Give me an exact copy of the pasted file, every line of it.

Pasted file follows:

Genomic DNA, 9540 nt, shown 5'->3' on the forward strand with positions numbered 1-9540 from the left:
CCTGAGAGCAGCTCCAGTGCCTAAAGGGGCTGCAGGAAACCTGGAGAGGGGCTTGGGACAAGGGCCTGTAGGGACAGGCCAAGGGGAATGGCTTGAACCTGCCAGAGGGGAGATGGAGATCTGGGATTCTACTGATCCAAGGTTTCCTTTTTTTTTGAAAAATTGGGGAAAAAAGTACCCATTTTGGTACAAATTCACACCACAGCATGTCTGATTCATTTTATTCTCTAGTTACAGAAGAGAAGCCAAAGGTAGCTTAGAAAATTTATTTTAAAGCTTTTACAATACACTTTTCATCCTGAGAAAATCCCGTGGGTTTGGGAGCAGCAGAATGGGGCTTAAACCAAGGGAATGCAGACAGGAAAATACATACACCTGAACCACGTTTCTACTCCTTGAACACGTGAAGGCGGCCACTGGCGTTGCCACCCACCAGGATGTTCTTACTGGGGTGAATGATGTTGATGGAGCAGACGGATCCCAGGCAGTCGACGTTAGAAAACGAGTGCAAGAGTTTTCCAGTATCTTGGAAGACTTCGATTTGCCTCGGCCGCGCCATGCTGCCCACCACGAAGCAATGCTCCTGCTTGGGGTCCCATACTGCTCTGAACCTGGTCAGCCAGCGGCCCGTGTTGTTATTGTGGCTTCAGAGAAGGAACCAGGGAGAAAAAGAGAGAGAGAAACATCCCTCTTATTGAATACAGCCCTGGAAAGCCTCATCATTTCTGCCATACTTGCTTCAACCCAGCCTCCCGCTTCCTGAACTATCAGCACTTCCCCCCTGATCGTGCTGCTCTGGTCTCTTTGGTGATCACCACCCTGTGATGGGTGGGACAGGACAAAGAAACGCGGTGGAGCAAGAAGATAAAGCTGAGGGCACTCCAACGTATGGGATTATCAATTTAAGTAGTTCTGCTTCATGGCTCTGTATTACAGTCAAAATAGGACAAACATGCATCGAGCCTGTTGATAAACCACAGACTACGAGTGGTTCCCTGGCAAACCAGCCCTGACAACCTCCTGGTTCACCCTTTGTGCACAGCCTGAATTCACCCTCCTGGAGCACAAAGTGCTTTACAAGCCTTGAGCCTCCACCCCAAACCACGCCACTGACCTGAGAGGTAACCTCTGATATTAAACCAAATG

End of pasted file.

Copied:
Genomic DNA, 9540 nt, shown 5'->3' on the forward strand with positions numbered 1-9540 from the left:
CCTGAGAGCAGCTCCAGTGCCTAAAGGGGCTGCAGGAAACCTGGAGAGGGGCTTGGGACAAGGGCCTGTAGGGACAGGCCAAGGGGAATGGCTTGAACCTGCCAGAGGGGAGATGGAGATCTGGGATTCTACTGATCCAAGGTTTCCTTTTTTTTTGAAAAATTGGGGAAAAAAGTACCCATTTTGGTACAAATTCACACCACAGCATGTCTGATTCATTTTATTCTCTAGTTACAGAAGAGAAGCCAAAGGTAGCTTAGAAAATTTATTTTAAAGCTTTTACAATACACTTTTCATCCTGAGAAAATCCCGTGGGTTTGGGAGCAGCAGAATGGGGCTTAAACCAAGGGAATGCAGACAGGAAAATACATACACCTGAACCACGTTTCTACTCCTTGAACACGTGAAGGCGGCCACTGGCGTTGCCACCCACCAGGATGTTCTTACTGGGGTGAATGATGTTGATGGAGCAGACGGATCCCAGGCAGTCGACGTTAGAAAACGAGTGCAAGAGTTTTCCAGTATCTTGGAAGACTTCGATTTGCCTCGGCCGCGCCATGCTGCCCACCACGAAGCAATGCTCCTGCTTGGGGTCCCATACTGCTCTGAACCTGGTCAGCCAGCGGCCCGTGTTGTTATTGTGGCTTCAGAGAAGGAACCAGGGAGAAAAAGAGAGAGAGAAACATCCCTCTTATTGAATACAGCCCTGGAAAGCCTCATCATTTCTGCCATACTTGCTTCAACCCAGCCTCCCGCTTCCTGAACTATCAGCACTTCCCCCCTGATCGTGCTGCTCTGGTCTCTTTGGTGATCACCACCCTGTGATGGGTGGGACAGGACAAAGAAACGCGGTGGAGCAAGAAGATAAAGCTGAGGGCACTCCAACGTATGGGATTATCAATTTAAGTAGTTCTGCTTCATGGCTCTGTATTACAGTCAAAATAGGACAAACATGCATCGAGCCTGTTGATAAACCACAGACTACGAGTGGTTCCCTGGCAAACCAGCCCTGACAACCTCCTGGTTCACCCTTTGTGCACAGCCTGAATTCACCCTCCTGGAGCACAAAGTGCTTTACAAGCCTTGAGCCTCCACCCCAAACCACGCCACTGACCTGAGAGGTAACCTCTGATATTAAACCAAATG